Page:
Saturday, July 24, 2021

Study into end of life decision making

Deciding when the time has come to end a horse’s life is one of the most difficult decisions an owner has 

to make. In cases of catastrophic injury, the choice may be clear. But it is often not the case in more subtle or long-term problems. However, delaying euthanasia may result in prolonged suffering and has been identified as a key welfare concern.

The attitude of British horse owners towards end-of-life decisions for their horses has been investigated by Catherine Bell and Suzanne Rogers of the Equine Behaviour and Training Association. 

 

They used a survey incorporating 30 welfare scenario statements, which was circulated via social media groups. One hundred and sixty owners responded to the survey. The work has been published in the journal Animals, in a special issue devoted to Horse-Human Interactions and their implications for equine welfare.

 

The authors report that, “In almost all cases, the reasons given for euthanasia were predominantly for physical issues … Most gave very specific answers, with colic (19%) and various types of arthritis and lameness (19%) being the most common primary reasons for euthanasia.”

 

Less specific reasons, such as “pain”, “old age” and/or “quality of life” accounted for 15% of responses.

 

The authors suggest that “it would seem that participants were wanting to select euthanasia for a single physical catastrophic and possibly unresolvable event, rather than a more nuanced decline in welfare towards end-of-life.”

 

They conclude that “physical issues, including even mild lameness, are more likely to factor in an end-of-life decision than issues relating to mental health, and horse owners are less likely to account for subtle welfare issues, potentially leading to the delay of euthanasia and prolonged suffering.”

 

 

For more details, see:

 

Attitudes of the Equestrian Public towards Equine End-of-Life Decisions 

Catherine Bell and Suzanne Rogers

Animals. 2021; 11(6):1776. 

https://doi.org/10.3390/ani11061776

Thursday, July 22, 2021

Detomidine for reducing fireworks anxiety


Detomidine gel could be a useful tool to alleviate horse’s anxiety during fireworks according to a recent study.

Fireworks seem to be an increasing problem for horse owners to deal with, no longer limited to just one or two nights a year but becoming a more regular nuisance.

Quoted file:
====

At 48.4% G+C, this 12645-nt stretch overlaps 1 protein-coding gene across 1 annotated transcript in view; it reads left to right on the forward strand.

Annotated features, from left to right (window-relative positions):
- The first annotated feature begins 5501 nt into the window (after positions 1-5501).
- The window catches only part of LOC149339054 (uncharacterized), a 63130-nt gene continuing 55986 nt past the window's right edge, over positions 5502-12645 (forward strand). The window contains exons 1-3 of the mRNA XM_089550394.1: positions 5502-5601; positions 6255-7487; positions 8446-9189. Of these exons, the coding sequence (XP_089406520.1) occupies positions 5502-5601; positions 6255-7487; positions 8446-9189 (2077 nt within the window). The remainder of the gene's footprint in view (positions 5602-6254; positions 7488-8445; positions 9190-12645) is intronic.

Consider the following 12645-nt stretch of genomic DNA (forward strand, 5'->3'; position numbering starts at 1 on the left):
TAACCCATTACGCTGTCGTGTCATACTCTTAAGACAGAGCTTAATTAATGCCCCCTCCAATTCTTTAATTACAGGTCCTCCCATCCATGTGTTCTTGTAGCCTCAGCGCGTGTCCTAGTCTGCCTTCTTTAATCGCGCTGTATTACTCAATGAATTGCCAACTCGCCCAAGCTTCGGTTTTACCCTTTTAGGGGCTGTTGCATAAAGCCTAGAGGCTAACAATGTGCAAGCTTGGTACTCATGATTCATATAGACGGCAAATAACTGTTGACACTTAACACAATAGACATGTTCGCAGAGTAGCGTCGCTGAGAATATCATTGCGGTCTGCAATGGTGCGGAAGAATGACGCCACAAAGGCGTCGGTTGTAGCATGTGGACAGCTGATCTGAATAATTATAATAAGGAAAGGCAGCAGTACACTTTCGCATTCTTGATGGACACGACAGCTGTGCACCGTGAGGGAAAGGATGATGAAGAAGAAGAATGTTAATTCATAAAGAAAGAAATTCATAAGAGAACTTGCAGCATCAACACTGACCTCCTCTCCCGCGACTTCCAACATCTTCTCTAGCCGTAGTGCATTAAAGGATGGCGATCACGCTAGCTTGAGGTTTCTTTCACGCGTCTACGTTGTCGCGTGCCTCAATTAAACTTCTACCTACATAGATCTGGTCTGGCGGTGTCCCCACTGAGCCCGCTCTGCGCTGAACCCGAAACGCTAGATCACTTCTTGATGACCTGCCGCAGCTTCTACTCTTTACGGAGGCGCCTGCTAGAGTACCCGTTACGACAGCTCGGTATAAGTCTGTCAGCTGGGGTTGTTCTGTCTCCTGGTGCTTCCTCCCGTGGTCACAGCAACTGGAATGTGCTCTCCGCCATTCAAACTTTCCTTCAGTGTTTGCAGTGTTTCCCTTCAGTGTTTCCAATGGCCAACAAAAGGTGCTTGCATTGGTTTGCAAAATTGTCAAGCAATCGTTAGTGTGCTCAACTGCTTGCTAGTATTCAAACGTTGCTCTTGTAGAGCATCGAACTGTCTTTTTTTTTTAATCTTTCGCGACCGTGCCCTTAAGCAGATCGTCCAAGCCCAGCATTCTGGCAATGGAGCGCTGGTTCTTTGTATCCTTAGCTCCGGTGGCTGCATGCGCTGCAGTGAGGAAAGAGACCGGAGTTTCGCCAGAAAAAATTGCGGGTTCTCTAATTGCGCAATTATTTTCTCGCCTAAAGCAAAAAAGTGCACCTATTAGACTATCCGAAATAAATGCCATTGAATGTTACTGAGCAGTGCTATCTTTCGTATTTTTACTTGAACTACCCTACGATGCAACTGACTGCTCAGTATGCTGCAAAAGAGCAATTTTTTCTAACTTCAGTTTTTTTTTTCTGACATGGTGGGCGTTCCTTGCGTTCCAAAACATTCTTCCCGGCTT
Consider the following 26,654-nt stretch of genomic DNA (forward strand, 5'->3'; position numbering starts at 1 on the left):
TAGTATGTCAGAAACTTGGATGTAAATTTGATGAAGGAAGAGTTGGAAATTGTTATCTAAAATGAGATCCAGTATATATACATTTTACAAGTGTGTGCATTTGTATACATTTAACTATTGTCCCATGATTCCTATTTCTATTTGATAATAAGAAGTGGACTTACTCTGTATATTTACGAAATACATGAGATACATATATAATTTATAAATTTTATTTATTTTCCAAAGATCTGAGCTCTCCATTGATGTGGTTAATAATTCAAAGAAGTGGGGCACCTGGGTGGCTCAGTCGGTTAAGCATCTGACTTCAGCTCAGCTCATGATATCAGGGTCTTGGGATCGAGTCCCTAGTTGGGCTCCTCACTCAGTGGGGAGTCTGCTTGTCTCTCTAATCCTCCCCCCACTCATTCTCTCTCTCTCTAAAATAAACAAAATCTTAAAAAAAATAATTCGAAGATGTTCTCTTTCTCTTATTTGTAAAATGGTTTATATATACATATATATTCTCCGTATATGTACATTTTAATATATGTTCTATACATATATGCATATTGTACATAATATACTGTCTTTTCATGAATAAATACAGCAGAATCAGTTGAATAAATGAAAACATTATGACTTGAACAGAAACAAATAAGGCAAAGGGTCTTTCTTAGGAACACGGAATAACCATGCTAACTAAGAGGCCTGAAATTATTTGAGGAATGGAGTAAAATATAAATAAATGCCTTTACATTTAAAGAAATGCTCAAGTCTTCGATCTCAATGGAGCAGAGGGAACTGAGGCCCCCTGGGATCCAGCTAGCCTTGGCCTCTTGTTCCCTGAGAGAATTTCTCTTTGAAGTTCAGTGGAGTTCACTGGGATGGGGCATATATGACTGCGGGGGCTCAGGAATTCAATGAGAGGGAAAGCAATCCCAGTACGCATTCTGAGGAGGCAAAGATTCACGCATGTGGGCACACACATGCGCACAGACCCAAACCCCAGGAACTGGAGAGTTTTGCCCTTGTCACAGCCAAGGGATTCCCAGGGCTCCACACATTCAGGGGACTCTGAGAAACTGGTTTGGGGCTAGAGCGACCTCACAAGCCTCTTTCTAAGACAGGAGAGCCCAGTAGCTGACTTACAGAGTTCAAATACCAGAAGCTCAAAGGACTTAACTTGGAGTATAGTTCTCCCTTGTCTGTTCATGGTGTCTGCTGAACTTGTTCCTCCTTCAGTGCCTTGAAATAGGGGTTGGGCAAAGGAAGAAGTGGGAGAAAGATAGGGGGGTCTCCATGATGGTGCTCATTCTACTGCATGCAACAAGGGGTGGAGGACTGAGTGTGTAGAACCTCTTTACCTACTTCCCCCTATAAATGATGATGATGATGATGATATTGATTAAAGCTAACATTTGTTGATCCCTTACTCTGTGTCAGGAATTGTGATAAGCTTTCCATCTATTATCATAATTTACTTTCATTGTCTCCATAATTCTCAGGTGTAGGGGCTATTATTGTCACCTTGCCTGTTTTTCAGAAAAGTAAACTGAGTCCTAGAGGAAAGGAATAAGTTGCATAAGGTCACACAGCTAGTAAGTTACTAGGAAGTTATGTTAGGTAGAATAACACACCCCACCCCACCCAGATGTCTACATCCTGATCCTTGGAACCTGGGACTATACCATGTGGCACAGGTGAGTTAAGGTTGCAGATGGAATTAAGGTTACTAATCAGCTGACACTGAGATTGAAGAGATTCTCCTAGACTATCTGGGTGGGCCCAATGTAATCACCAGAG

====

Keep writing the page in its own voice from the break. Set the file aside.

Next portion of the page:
Detomidine has proved a useful sedative for allowing minor surgical procedures to be carried out in the standing horse and is widely used for enabling management tasks such as clipping, farriery, dentistry and wound dressing. A recent study by Francesca Dai and colleagues looked at whether it would help reduce anxiety and fear in horses exposed to fireworks.

 

Sixteen horses that had experienced acute anxiety and fear associated with fireworks noise in the past took part in the study, which was carried out on New Year’s Eve.

 

Eight horses were treated with 30 μg/kg detomidine gel (a little less than the licenced dose for sedation – 40 μg/kg ) and eight with a placebo. Treatment was repeated, if necessary, after a minimum of 2hrs.

 

Response to treatment was assessed by the owners. The horses’ behaviour was also recorded on video and assessed by an expert who was unaware of which treatment each horse had received.

 

The work is published in Frontiers of Veterinary Science. The authors report that, when fireworks were present, 75% of the horses given detomidine were scored by their owners as having a good or excellent treatment effect on anxiety and fear. Interestingly, 50% of horses given the placebo were scored as having a good response.

 

Overall, horses of the placebo group showed more restlessness, vocalization, and signs of colic. Horses given detomidine showed a significant decrease in walking behaviour.


Researchers suggest that the effect was not simply due to sedation – as (for at least some of the time) horses were eating.

 

The only adverse effect reported was sweating in one horse after the first dose of detomidine.

 

The authors conclude that detomidine can be used for alleviating horses' fear during fireworks. They suggest that further research with larger treatment groups is needed to confirm the results.

 

 

For more details, see:

 

Use of Detomidine Oromucosal Gel for Alleviation of Acute Anxiety and Fear in Horses: A Pilot Study

Francesca Dai, Julia Rausk,  John Aspegren,  Mirja Huhtinen,  Simona Cannas and Michela Minero

Front. Vet. Sci., (2020) 7:573309.

https://doi.org/10.3389/fvets.2020.573309

Tuesday, July 20, 2021

Swift Hendra test developed





A rapid point of care diagnostic kit that can detect Hendra Virus has been developed by scientists at the University of Queensland.


Hendra virus is a serious zoonotic infectious disease affecting horses and occasionally humans. It is transmitted by flying foxes shedding the virus in their saliva, urine, aborted foetuses and/or reproductive fluids. Horses are thought to contract the virus by ingesting feed or water contaminated with one of these sources of infection.